The United States will give Ukraine top-of-the-line Patriot anti-aircraft missiles as part of $1.8 billion military assistance package, according to Dec. 21 news reports. The top-end American air defense technology will add a new layer to Kyiv’s air defense capacities, but not so much to prevent Russian drone attacks against Ukrainians cities.


 The real significance of the transfer of the Raytheon/Hughes MIM-104 Patriot missile system, in the hands of the Armed Forces of Ukraine (AFU), will more likely be to give Kyiv the ability to pick a sector of the front and deny the air space above it to the aircraft of the Russian air force. 

 According to news reports, Washington will hand over to Kyiv a Patriot missile battery consisting of four to eight launchers, each armed with four interceptor missiles, and vehicle-mounted support vehicles carrying a power generator, radars and a control center.  Washington has not provided details but, per past news reports, a single Patriot battery costs the American taxpayer or foreign military about $1 billion.


 The Patriot system operates statically and, depending on missile model and type of target missiles and engagement, radars can track and destroy an aircraft-sized object at a range of 80 kilometers (50 miles).  In past wars the U.S. military, and others, have used Patriot missiles to shoot down incoming missiles, and even ballistic missiles, but its primary design focus and main target was and remains combat aircraft.

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 The Kremlin’s drone bombardment campaign of Ukraine’s power grid, begun in October and conducted literally end-to-end across Ukraine’s 1,200+ kilometer-wide (750 mile) air space, will likely not be seriously impeded by a single four-launcher Patriot battery able to close, at best, an air gap less than 150 kilometers (93 miles) wide. 

 A second reality check faced by the Ukrainians, common to all anti-aircraft missiles, is the Russian Federation’s increasingly frequent use of low-flying, Iran-manufactured kamikaze drones, an order of magnitude smaller than strike aircraft. Since all air defense radars on average detect larger objects more easily, for the American Patriot system the range of a reliable intercept of an Iranian drone could fall from a standard anti-combat-jet distance of 80 kilometers (50 miles) to 20 kilometers (12 miles) or less.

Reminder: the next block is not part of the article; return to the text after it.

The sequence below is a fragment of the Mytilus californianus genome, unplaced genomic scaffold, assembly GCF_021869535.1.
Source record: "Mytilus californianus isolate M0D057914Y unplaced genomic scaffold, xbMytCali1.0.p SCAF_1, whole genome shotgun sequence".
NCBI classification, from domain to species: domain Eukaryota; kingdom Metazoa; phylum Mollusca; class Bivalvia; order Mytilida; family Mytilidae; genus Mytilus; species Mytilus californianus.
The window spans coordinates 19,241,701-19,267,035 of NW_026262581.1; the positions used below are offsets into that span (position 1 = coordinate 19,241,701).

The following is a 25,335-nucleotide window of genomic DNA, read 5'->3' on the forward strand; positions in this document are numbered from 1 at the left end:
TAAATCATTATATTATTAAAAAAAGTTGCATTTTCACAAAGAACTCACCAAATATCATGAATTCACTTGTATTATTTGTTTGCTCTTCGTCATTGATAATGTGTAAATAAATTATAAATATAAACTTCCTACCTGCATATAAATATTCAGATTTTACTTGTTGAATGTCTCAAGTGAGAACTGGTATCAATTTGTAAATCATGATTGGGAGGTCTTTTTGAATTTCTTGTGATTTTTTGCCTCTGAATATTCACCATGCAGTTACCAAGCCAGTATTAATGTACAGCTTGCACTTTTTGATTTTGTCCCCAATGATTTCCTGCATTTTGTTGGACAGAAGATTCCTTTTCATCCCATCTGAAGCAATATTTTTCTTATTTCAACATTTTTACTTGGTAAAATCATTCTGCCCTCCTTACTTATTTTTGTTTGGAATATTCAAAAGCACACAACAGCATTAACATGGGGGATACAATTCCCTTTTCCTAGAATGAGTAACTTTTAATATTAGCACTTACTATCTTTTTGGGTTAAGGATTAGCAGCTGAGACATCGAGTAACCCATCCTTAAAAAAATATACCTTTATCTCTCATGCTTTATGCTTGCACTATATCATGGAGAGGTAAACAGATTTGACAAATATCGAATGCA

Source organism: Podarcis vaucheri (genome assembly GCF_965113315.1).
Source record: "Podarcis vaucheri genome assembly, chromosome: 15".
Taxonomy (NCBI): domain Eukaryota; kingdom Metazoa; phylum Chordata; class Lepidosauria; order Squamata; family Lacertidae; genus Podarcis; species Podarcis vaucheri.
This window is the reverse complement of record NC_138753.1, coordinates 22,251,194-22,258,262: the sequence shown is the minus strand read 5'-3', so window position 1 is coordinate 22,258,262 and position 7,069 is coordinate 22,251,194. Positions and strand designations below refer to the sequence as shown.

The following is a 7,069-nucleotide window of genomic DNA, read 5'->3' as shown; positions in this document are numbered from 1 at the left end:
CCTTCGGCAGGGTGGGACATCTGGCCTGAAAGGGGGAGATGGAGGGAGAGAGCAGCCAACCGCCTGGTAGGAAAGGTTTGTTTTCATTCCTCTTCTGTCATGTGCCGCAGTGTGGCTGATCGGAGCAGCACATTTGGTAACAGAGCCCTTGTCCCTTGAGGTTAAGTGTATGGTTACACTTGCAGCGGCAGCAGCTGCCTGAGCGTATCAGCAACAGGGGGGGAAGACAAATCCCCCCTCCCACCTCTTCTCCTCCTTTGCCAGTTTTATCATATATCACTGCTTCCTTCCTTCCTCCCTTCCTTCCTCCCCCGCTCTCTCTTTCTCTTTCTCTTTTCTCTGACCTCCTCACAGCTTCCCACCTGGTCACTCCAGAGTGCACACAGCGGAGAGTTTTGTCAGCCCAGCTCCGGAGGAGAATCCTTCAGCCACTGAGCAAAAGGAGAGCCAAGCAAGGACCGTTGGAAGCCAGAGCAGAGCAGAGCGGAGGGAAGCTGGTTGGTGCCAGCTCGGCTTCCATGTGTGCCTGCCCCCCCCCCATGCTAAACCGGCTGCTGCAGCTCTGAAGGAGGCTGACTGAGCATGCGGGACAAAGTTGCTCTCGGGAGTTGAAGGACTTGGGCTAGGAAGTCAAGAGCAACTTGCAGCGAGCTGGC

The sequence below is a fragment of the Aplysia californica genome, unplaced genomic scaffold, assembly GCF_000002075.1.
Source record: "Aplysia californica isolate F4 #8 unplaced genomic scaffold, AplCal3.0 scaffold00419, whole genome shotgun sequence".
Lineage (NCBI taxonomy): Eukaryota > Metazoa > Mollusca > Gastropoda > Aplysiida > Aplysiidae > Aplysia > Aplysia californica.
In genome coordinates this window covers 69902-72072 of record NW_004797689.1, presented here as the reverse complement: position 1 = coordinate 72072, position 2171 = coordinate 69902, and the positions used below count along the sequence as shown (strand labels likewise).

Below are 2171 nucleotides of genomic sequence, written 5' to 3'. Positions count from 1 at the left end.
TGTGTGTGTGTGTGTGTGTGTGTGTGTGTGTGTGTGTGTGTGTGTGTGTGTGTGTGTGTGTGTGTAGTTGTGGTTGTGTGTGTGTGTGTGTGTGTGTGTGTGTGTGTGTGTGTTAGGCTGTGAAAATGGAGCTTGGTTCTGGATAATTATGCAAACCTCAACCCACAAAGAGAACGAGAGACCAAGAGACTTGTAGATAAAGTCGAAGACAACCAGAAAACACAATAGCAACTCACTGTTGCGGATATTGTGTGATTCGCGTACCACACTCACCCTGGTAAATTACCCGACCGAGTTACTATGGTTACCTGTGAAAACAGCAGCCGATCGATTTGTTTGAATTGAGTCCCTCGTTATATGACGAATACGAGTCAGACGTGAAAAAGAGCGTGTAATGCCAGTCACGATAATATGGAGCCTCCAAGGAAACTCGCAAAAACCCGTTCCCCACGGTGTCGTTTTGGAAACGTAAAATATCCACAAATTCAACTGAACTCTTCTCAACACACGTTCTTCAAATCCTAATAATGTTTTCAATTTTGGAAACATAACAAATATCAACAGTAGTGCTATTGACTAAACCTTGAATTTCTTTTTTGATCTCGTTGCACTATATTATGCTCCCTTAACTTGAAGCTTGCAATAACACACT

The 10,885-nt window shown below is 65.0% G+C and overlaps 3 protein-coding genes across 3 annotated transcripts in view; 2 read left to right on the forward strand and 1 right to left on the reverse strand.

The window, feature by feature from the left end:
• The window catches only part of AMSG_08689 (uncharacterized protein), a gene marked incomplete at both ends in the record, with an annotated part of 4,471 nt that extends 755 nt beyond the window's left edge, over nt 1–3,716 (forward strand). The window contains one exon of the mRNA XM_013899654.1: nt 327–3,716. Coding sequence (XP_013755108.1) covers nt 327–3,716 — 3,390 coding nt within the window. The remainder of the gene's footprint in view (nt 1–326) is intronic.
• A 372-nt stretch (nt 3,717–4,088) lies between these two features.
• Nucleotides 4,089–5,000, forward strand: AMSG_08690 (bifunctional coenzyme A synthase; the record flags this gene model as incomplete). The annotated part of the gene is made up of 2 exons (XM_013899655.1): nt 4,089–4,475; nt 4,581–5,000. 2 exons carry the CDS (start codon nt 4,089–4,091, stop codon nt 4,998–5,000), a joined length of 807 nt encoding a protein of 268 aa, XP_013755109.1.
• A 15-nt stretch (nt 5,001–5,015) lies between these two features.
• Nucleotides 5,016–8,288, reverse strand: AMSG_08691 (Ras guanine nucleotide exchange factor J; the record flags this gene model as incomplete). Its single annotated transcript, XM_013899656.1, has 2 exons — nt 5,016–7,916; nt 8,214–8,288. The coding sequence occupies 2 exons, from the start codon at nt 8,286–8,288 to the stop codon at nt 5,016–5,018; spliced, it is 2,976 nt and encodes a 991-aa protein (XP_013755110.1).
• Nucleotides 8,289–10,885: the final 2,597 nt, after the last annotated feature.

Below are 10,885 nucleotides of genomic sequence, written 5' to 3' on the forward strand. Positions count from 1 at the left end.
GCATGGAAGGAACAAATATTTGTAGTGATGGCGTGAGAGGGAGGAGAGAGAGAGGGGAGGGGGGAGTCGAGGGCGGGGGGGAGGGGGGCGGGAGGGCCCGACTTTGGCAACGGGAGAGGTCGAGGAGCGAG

But probably the more serious reason Patriot is unlikely to end Kremlin drone attacks on Ukraine is cost. An Iranian drone reportedly costs about $30,000 to $50,000, while a Patriot missile roughly costs around $1 million, making Patriot a worthwhile interceptor only for Russia’s most expensive cruise missiles - which the Russians in recent weeks have used less and less in preference to cheap Iranian drones. 

 Patriot, nonetheless, has plenty of selling points - just not for intercepting remote-control drones. The system is widely used by U.S. allies and its tracking radars and guidance technologies have been continuously updated since the 1990s. So - in sharp contrast to Russia’s much ballyhooed S-300 and S-400 air defense systems - it has mostly performed as advertised in three decades of operation around the world. During the first Gulf War, Patriot even managed to shoot down Iraqi ballistic missiles, a difficult hyper-velocity target the system hadn’t been specifically designed to intercept.


 One possible Ukrainian use for Patriot would be to cover a relatively small area that needed very reliable air defense. Where the Patriot launchers are stationed Ukrainian air defenders would, in most cases, have an excellent bet no Russian aircraft and cruise missiles would get through and a reasonable bet no ballistic missiles would get through. But due to the way the radars are designed, and the size of Ukraine’s air space, small drones might not only be able to penetrate air space covered by a Patriot system, but even attack the very expensive American launchers and tracking systems themselves.

 An alternate use for a Patriot missile battery, in the hands of AFU commander Valery Zaluzhny, would be to select a sector of the fighting line and effectively take total control of the air space above it. It would be an air operation the Ukrainians have not yet attempted, but, were it successful, in that sector the Ukrainian air force would have something close to air superiority, with Ukrainian strike aircraft  able to operate if not with impunity then without much risk of Russian air force interference.


 A Patriot battery in U.S. use needs more than 90 operators, whose training can last six months. Ukraine would be likely to pick experienced anti-aircraft crews to learn to use the American system, but, even were training shortened, a combat-capable Patriot missile battery would not be likely to see field use in Ukraine until spring at the earliest.

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